Vicariously Here There is no area of our lives that is not enhanced by our mindful presence.
There is no area of our lives that is not enhanced by our mindful presence.

Poetry and Joy

Here we are, traveling off in a different direction once again. And yet, this time the destination feels like coming home.

There is joy in the moments of immersion in a good book, poem, or story. And where there is joy, there is presence. If you are immersed in a good piece of writing, you are not dwelling on the past or worrying about the future. You are in the present.

Speaking of good writing, check out this amazing poem titled Heritage Unwound by Jennifer Chiu. I hope you enjoy it as much as I do.

Over a decade ago, but not quite two, a professor commented on my potential as a poet. I carelessly dismissed the idea. It all came too easily. Or so I had thought. Now, all these years later, I am finally embracing a craft about which I still have much to learn.

The difference between now and then?

Pleasure. Presence. Patience.

I now create poetry for the pure joy it brings me. Each moment is sharper. There is nothing to rush.

In poetry, particularly Japanese forms such as haiku and senryu, I am finding a place to rest.

haiku: a Japanese poem of seventeen syllables, in three lines of five, seven, and five, traditionally evoking images of the natural world.

Source: Lexico

In poetry, and in haiku in particular, I have found the perfect symbiosis between my love of nature and my love of the written word.

Both nature and writing have been a constant in my life. They are like my breath. Sometimes I pay more attention to them than other times, but they’re always there when needed.

Presence + Poetry

In the journey to presence that this site is dedicated to, I add poetry to the overhead compartment. Like nature, poetry brings me home. It makes me intensely present. It quiets the mind. It organizes my thoughts, simplifying them into something manageable and pristine.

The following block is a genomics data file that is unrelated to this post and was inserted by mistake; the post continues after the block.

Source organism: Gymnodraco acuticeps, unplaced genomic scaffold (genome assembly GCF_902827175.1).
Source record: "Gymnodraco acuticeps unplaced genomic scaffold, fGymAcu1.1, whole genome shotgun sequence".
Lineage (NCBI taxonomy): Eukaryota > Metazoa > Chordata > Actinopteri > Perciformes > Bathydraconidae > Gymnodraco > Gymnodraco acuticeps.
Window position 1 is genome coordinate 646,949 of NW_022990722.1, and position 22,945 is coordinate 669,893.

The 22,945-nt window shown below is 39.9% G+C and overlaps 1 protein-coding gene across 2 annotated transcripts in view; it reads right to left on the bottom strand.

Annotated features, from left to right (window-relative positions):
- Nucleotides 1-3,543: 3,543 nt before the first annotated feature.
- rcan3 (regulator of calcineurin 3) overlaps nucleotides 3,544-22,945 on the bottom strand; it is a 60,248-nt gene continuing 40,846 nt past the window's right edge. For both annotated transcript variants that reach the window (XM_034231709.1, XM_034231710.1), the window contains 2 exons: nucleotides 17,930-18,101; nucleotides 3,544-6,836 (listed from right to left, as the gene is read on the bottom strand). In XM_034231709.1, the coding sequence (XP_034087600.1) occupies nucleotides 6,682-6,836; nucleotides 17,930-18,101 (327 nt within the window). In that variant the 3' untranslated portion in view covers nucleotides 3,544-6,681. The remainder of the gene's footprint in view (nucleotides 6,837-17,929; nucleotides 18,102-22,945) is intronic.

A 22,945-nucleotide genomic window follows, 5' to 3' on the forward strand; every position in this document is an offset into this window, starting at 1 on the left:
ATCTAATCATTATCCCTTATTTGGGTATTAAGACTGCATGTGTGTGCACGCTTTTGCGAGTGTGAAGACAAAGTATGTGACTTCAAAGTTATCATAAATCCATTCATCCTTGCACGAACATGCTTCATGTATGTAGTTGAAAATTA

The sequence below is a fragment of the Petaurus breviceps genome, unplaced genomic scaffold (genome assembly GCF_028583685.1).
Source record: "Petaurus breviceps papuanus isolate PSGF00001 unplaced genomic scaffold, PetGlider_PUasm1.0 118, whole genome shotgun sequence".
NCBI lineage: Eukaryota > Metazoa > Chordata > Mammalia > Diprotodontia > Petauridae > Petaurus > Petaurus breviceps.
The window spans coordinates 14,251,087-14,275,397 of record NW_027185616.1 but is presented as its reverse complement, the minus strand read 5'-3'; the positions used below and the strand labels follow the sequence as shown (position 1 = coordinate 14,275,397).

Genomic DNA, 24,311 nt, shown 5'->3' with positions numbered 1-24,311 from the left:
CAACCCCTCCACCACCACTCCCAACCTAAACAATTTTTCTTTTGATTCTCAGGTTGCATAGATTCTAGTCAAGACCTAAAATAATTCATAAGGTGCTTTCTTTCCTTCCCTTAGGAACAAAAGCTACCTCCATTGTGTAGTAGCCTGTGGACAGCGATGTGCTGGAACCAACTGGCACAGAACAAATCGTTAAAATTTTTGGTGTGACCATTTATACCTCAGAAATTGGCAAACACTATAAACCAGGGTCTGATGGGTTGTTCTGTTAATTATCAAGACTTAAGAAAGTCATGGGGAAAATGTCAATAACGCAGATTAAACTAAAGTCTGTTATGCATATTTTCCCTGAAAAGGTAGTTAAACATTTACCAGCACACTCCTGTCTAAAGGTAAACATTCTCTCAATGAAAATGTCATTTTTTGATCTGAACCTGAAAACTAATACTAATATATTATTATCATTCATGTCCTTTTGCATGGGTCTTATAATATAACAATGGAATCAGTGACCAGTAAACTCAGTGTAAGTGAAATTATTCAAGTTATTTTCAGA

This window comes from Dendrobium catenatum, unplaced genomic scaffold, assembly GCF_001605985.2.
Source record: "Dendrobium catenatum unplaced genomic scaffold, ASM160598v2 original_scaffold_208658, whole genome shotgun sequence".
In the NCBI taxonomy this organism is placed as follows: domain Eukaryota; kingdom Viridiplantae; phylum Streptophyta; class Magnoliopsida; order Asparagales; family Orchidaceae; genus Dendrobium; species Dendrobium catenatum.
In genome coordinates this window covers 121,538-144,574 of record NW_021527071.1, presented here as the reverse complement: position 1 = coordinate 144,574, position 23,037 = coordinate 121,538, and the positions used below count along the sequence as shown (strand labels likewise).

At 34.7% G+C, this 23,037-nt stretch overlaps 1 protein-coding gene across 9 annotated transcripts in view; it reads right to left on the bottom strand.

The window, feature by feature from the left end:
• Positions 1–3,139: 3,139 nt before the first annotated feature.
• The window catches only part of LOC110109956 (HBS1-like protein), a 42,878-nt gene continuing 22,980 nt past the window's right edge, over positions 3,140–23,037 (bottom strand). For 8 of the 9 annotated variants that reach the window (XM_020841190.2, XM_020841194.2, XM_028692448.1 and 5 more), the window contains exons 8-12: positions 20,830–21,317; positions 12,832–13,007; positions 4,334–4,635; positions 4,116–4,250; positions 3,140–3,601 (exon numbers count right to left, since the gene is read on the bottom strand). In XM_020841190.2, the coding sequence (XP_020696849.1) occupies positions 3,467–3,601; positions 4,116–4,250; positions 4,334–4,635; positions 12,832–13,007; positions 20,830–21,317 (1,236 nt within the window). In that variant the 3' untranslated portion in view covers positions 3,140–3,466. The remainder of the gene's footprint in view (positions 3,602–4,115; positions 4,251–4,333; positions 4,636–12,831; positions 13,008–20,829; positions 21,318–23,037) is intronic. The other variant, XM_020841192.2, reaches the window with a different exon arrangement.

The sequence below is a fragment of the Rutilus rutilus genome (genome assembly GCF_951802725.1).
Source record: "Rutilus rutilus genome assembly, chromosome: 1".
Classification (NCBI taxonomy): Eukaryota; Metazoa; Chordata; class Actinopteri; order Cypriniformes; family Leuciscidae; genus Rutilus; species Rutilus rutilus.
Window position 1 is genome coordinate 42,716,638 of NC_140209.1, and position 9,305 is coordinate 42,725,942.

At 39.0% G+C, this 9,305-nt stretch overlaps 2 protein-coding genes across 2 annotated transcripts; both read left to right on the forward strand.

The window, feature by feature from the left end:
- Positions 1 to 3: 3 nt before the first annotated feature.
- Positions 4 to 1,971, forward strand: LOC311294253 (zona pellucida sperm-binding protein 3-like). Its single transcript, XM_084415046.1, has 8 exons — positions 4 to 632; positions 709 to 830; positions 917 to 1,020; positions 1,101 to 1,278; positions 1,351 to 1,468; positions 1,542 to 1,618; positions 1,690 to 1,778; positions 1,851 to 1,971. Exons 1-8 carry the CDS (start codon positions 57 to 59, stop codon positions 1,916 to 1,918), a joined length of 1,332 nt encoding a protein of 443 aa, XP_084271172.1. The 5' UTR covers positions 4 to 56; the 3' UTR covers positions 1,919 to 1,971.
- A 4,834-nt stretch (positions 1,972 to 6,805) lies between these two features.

Each month the Poetry Pea podcast provides a topic for submission. I recently submitted 10 poems on the topic of joy. Two were accepted. The following one was read and published on the Series 3, Episode 16 podcast on August 17.

sliver of blue sky
after yesterday’s grey day
a magic carpet

~ Trey Treeful

I composed that haiku upon seeing a crack of blue between clouds after many days of rain during monsoon season in Korea. In fact, this summer, Korea has seen record rainfall. The crack didn’t widen for many more days.

Poetry and Joy in Nature

Each of the poems below came to me while looking out the window. The magnolia tree stands in the yard outside our apartment in Seoul. The children’s voices drift over from the playground on the southwest side of the house. The orange petals belong to the neighbor’s Tiger Lilies. And last, but not least, the cat is one of my favorites of about 9 strays that wander about the perimeter daily. They are bearers of both poetry and joy.

I hope the these poems brighten your day. I’ve included images that captured the moments that inspired two of them.

As a side note, while traditional Japanese haiku are written in 3 lines of 5/7/5 syllables, linguistic differences negate this requirement in English.

pink magnolia
blossoming a second time
unexpected

summer kisses
upon orange petals
liquid sunshine

jubilant
orange flower petals
elevate

children’s voices
upon summer breezes
joyful innocence

catnap
under green leaves
sunshine fedora

If you’d like to read more of my short poems, follow me on Twitter @MosquitoPoet, where I post regularly.

If you’re interested in how to cultivate more moments of presence in your life, follow me on Twitter @commit2presence.

If you’re a writer who struggles with direction or perfection, you might enjoy this next: Create Consciously.

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If you want more insight into the pairing of haiku and cultivating presence, you might enjoy Haiku Mind: 108 Poems to Cultivate Awareness and Open Your Heart by Patrica Donegan:

Find what makes you present.

~ Trey

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